Whether it was wise for Q&A to give an audience question slot to a man convicted of threatening ASIO officers remains to be seen — though you have to admire Zaky Mallah’s choice of a cap featuring a gold-plated cannabis leaf for his appearance (the show would be improved if all panelists had to wear such a hat). Given the determination of the right to shut down a forum it doesn’t control, a bit of circumspection might have been in order.

The national security response was to be expected. It would be too much to hope that Tony Abbott would reaffirm a pluralist media sphere, and instead he marshaled a bit of soft totalitarianism by asking the ABC “Whose side are you on?”, before as many flags as could be squeezed into shot.

But what was very strange, and very typical, was the response beyond the national security nonsense: the discourse of safety and risk. Thus Malcolm Turnbull — seen by some, inexplicably, as a bastion of genuine liberalism — claimed that Q&A had “put the audience at risk” and that the Australian Federal Police should be invited to vet the audience.

Fear is a pretty dependable reactionary strategy — and one in particular need with the government still tanking in the polls — but even so, it seems only in Australia that a government minister could say with a straight face that a TV audience might be at risk from mere proximity to someone whose propensity for violence amounts to making threats and being something of a jerk.

Turnbull’s comment joins to the obsessive, embracing fear that has been marshaled for months over the issue of jihadis, citizenship, homegrown terrorists, etc, etc. Doubtless there’s a small number of men who need to be kept an eye on, but the issue has expanded out of all proportion to the real risk. This is beyond even the capacity of the Coalition to keep it going. In Australia such fear has become autonomous, free-floating, just keeps rolling on. We are the commonwealth of fear, whether it’s halal food, wind farm infrasound, vaccination, or god knows what else. And the most despicable thing that the right does at the moment is to feed such fear at every opportunity.

It should be obvious, in that respect, that the “citizenship” issue has now detached from anything resembling policy directed towards public safety. The issue has become ritualised, a ceremonial passage to preserve a sense of purity — if we talk about it enough, we ward off the sense that a world of chaos and danger is out there.

The “removal of citizenship” dance thus serves the purpose of addressing a more general sense of fear and vulnerability in the community, a product of Australia’s recent history — a society without much by way of cultural grounding that went, in about 40 years, from solidarity of a sort to a very atomised and isolating place. In such conditions, fear becomes a mode of self- and cultural expression, a language in which we are all fluent. Cultures that retain a solidarity greet risk with resilience. Thus, when al-Qaeda hit Spain with four bombs on trains in Madrid, the Spanish responded as they had to ETA Basque separatist terrorism: getting out on the streets in their millions to protest against both the presumption of terror to use the innocent and the presumption of governments to use the resultant terror to mobilise a politics of fear.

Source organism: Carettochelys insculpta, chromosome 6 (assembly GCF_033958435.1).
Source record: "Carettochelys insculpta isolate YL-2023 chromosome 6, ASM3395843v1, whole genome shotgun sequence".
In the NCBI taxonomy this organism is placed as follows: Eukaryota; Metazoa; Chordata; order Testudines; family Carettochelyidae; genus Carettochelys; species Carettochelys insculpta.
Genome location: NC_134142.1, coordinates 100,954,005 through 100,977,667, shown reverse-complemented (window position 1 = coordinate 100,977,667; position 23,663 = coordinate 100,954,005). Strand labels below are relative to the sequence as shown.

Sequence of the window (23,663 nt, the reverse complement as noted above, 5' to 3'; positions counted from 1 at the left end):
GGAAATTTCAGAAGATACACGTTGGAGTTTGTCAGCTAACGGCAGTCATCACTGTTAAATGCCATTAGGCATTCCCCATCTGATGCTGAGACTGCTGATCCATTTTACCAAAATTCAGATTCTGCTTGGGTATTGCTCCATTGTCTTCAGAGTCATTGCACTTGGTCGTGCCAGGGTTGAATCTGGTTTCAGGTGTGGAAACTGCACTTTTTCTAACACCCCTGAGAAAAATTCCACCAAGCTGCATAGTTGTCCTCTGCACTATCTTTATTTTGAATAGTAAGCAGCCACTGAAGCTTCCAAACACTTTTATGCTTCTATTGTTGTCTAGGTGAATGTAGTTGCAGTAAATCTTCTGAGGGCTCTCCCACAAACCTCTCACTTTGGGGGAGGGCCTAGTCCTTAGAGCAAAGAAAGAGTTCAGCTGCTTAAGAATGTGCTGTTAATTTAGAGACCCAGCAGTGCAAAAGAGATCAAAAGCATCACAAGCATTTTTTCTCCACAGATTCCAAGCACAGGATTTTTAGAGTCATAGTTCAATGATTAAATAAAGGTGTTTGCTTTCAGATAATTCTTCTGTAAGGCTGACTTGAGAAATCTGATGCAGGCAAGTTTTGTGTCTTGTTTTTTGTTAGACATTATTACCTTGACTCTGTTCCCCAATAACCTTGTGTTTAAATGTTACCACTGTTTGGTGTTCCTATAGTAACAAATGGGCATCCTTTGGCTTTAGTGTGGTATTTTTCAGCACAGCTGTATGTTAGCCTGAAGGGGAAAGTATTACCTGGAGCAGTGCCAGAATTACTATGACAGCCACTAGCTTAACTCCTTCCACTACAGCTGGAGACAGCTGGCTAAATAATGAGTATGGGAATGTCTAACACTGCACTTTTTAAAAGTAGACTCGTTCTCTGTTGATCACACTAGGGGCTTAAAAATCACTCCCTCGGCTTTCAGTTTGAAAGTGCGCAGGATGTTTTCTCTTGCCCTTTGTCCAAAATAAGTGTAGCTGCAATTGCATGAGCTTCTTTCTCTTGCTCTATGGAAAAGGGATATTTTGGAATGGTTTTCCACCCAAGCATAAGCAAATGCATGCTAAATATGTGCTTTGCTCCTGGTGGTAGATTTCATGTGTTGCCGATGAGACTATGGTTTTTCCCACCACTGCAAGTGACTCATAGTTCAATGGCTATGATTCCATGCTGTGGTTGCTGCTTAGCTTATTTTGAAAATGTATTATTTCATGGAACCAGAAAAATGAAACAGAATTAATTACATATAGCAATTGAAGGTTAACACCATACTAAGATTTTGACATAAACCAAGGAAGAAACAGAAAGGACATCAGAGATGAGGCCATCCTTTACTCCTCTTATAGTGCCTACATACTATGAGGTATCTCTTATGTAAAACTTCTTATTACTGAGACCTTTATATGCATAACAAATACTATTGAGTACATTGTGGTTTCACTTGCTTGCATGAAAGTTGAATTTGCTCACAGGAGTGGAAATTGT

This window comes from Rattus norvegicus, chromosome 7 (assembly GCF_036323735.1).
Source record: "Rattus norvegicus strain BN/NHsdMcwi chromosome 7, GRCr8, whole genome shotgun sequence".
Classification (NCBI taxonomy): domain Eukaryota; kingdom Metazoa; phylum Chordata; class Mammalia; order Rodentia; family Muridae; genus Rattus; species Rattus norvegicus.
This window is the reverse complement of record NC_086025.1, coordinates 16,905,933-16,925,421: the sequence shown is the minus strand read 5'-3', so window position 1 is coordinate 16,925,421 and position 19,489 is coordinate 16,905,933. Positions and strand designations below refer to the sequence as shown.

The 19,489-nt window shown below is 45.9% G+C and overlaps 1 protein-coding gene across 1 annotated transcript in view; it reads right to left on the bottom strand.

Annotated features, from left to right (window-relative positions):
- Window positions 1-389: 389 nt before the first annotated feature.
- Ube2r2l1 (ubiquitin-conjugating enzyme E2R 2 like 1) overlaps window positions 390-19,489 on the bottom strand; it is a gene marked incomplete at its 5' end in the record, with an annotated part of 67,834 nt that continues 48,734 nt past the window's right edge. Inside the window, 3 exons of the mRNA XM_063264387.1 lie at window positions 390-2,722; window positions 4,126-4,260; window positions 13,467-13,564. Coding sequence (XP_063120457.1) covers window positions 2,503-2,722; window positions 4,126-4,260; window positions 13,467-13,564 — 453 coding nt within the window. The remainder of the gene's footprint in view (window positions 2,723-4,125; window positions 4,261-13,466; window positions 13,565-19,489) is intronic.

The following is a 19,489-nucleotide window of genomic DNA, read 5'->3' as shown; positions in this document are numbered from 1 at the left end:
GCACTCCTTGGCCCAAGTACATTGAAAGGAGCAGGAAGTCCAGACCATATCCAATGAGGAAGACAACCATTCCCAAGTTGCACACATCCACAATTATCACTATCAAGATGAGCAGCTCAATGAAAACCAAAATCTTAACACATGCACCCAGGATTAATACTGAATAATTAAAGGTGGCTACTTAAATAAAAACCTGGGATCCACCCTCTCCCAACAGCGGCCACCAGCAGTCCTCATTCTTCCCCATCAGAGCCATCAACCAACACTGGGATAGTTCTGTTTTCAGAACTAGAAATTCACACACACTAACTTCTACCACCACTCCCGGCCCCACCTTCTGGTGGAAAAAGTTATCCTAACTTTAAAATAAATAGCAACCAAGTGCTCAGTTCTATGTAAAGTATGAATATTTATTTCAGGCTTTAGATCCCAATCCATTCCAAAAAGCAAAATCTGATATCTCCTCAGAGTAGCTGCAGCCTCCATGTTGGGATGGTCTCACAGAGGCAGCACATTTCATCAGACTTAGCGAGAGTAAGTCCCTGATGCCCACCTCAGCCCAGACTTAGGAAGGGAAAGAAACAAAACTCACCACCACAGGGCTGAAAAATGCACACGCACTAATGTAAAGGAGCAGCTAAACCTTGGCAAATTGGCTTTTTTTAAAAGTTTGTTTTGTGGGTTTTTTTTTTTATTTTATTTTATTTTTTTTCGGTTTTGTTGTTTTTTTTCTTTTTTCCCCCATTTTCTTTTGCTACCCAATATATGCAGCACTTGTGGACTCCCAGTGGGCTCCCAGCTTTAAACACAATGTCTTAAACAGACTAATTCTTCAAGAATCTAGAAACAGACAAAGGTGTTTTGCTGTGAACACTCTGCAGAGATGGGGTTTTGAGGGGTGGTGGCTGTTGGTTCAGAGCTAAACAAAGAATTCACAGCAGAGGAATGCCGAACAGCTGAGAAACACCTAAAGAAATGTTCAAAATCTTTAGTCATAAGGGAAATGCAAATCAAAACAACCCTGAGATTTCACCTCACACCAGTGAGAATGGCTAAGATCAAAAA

Should we have a violent political incident here — something as likely to come from the swampland areas around Reclaim Australia as from violent Islamists — I’m not sure we would rise to that level of solidarity and resilience. Right-wing terror would initially be treated as a mere criminal or insane act, rather than a political one. Islamist terror would prompt a state hysteria raised to the level of policy. From one end we’d get laws demanding, I dunno, face-recognition CCTV systems in all public places, as a commitment to our safety. From the other end, it’d be Beyondblue asking us if we felt affected by any of these issues. No coincidence that that organisation, too, is run by a “Liberal” who has never really understood what liberalism is, or what it relies on: a belief in the autonomous individual, and a rejection of the notion that safety and order are ultimate good ends, for which any other good ends — genuine liberty — can be sacrificed.

Labor lacks the courage to attack this presumption head-on — a decision it may later regret. The current strategy of accepting the Liberals’ narrative but quibbling about the detail seems to be a reprise of the 2001 Tampa/refugees strategy, hoping that the public will somehow reward them for being a loyal opposition. Is that a thought-out strategy or a natural timidity, part-promoted by wanting to avoid shame? Either wave everything through or oppose this junk in the name of a liberal and pluralist society, surely.

The Greens also remained limited to a degree in what they can say. It’s hard to attack a narrative of national safety and security when you support 18c-type laws and retain an enthusiasm for social-behavioural coercive measures (trying to ban vaping, for example). And as we’ve seen with Senator David Leyonhjelm, so-called “libertarians” will be as statist as anyone when they want to score political points and build a constituency.

But more than ever here, simple arguments for the importance of an autonomous, pluralist, robust and unfearful public sphere are necessary. When one of our leading pseudo-liberals thinks that one loudmouth in a gangsta hat is sufficient cause to have the cops vet studio audiences, we are in deep trouble indeed.

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Peter Fray
Peter Fray
Editor-in-chief of Crikey
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